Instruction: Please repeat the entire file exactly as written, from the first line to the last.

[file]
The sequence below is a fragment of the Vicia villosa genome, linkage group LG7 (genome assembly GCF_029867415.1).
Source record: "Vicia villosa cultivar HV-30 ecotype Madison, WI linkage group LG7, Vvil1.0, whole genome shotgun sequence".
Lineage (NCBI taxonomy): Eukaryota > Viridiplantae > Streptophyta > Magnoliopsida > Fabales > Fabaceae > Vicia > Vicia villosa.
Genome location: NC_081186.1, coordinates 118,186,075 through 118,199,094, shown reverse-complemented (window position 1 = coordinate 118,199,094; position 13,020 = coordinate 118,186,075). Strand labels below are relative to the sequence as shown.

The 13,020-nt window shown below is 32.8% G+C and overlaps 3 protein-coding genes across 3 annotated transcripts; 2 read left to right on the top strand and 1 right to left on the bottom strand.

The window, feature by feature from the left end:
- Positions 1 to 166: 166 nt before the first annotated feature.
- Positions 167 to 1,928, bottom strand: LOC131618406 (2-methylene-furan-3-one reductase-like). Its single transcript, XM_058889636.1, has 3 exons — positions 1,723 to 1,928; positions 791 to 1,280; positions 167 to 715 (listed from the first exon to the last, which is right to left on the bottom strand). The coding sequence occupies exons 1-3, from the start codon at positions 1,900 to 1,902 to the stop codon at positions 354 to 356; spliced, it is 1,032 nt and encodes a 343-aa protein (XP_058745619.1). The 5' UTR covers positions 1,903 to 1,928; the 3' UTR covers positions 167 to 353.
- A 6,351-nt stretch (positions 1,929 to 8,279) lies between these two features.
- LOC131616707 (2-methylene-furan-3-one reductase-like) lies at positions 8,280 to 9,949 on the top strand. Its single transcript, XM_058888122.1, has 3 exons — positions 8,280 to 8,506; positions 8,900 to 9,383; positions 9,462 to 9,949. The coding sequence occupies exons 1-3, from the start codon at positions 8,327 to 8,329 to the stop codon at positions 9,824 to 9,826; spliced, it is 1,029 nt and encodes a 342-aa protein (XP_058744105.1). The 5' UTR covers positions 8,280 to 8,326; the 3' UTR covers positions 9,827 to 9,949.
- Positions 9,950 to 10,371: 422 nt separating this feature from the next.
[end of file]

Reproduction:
The sequence below is a fragment of the Vicia villosa genome, linkage group LG7 (genome assembly GCF_029867415.1).
Source record: "Vicia villosa cultivar HV-30 ecotype Madison, WI linkage group LG7, Vvil1.0, whole genome shotgun sequence".
Lineage (NCBI taxonomy): Eukaryota > Viridiplantae > Streptophyta > Magnoliopsida > Fabales > Fabaceae > Vicia > Vicia villosa.
Genome location: NC_081186.1, coordinates 118,186,075 through 118,199,094, shown reverse-complemented (window position 1 = coordinate 118,199,094; position 13,020 = coordinate 118,186,075). Strand labels below are relative to the sequence as shown.

The 13,020-nt window shown below is 32.8% G+C and overlaps 3 protein-coding genes across 3 annotated transcripts; 2 read left to right on the top strand and 1 right to left on the bottom strand.

The window, feature by feature from the left end:
- Positions 1 to 166: 166 nt before the first annotated feature.
- Positions 167 to 1,928, bottom strand: LOC131618406 (2-methylene-furan-3-one reductase-like). Its single transcript, XM_058889636.1, has 3 exons — positions 1,723 to 1,928; positions 791 to 1,280; positions 167 to 715 (listed from the first exon to the last, which is right to left on the bottom strand). The coding sequence occupies exons 1-3, from the start codon at positions 1,900 to 1,902 to the stop codon at positions 354 to 356; spliced, it is 1,032 nt and encodes a 343-aa protein (XP_058745619.1). The 5' UTR covers positions 1,903 to 1,928; the 3' UTR covers positions 167 to 353.
- A 6,351-nt stretch (positions 1,929 to 8,279) lies between these two features.
- LOC131616707 (2-methylene-furan-3-one reductase-like) lies at positions 8,280 to 9,949 on the top strand. Its single transcript, XM_058888122.1, has 3 exons — positions 8,280 to 8,506; positions 8,900 to 9,383; positions 9,462 to 9,949. The coding sequence occupies exons 1-3, from the start codon at positions 8,327 to 8,329 to the stop codon at positions 9,824 to 9,826; spliced, it is 1,029 nt and encodes a 342-aa protein (XP_058744105.1). The 5' UTR covers positions 8,280 to 8,326; the 3' UTR covers positions 9,827 to 9,949.
- Positions 9,950 to 10,371: 422 nt separating this feature from the next.